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Habit trackers are an incredible and effective way to hold yourself accountable when trying to build up consistent habits. They have increased in popularity in the recent years, and are most certainly worth checking out.

Here is everything you need to know about habit trackers:

  • Purpose
  • Formats and options
  • Habits to track

Most people aren’t aware of how vast the world of habit tracking has become. Frankly, it’s a little startling. Let’s take a closer look at what the practice of habit tracking is like as of 2021 in an attempt to make it all seem a little more doable.



Using a habit tracker is all about accountability. Habits can be hard to stick to, especially when you’re first getting into them. It’s like the concept of a New Year’s resolution: you want to make changes in your life but implementing those changes after years of living differently can be difficult.

Habit formation can take a long time, and oftentimes you don’t get a lot of rewards or feedback at first. This can lead to discouragement, and this negative feeling results in a lot of people giving up before a habit has properly settled in their lives. How do we fix this? How can we get to a point where we can stick to a habit? This is where habit trackers become very useful.

Habit trackers simply help you measure whether you did a habit or not. Regardless of the format, all trackers have one thing in common: each day you complete the habit, you mark it down. The act of marking down a habit when you complete it helps to instill a sense of motivation as you don’t want to break your streak.

There is also a sense of satisfaction when marking something as “done”. That’s why so many people create lists when they need to get something done. There’s always a little rush of dopamine when you get to cross something off your list. If you feel good and are enjoying something, you’re more likely to continue with it.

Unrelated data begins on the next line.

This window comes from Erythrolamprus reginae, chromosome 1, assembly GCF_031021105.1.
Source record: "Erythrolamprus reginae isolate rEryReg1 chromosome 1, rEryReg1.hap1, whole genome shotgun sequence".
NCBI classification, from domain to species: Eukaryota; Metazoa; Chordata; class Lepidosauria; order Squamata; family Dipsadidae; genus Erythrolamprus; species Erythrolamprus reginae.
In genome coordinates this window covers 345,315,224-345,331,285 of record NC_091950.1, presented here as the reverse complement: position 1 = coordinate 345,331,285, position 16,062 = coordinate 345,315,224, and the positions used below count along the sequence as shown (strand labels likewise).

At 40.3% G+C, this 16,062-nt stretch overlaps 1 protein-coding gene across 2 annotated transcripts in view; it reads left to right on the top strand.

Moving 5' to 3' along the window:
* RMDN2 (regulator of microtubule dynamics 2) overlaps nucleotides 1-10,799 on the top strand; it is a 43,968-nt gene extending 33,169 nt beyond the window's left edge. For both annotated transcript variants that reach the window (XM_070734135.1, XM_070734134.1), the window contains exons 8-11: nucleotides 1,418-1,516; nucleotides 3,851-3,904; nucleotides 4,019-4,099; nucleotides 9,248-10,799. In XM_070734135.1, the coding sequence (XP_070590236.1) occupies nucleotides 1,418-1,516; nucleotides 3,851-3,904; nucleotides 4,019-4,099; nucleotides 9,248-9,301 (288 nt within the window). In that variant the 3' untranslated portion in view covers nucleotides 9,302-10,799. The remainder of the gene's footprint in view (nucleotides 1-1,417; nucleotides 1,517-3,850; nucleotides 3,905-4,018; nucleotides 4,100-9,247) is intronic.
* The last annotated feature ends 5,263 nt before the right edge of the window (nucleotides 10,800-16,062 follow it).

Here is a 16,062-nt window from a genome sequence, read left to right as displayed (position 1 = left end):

Habit trackers are also great to just serve as a general reminder of the habits you need to work on. It’s so easy to forget about the tasks you have to do, especially if you aren’t used to doing them regularly. The habit tracker serves as a visual cue to remind you of exactly what you need to do.

Formats and Options

There are many ways to go about habit tracking, and it’s important to pick what suits you the best. If you try and do your habit tracking in a way that feels like a chore, you won’t enjoy it and this will just lead you to letting it go while you were trying so hard to stick to it.

First off, it’s important to establish that, typically, there are three types of habit trackers: daily, weekly, and monthly trackers. You can utilize one or all of them if you want, but the most common one is probably the daily trackers. However, all of them are useful in their own ways. While you are typically tracking habits that you complete, you also have the option of tracking habits that you need to avoid. In that case, you would mark the days you don’t give in to the habit.

Some people simply use a calendar to keep track of their habits. Others use journals to track their habits. Sometimes this means a pre-made habit tracker journal, and other times this means a homemade journal spread. Many people include habit trackers in their monthly bullet journal spreads, and this allows you to make it as simple or as extravagant as you want. This also allows you to customize your tracker.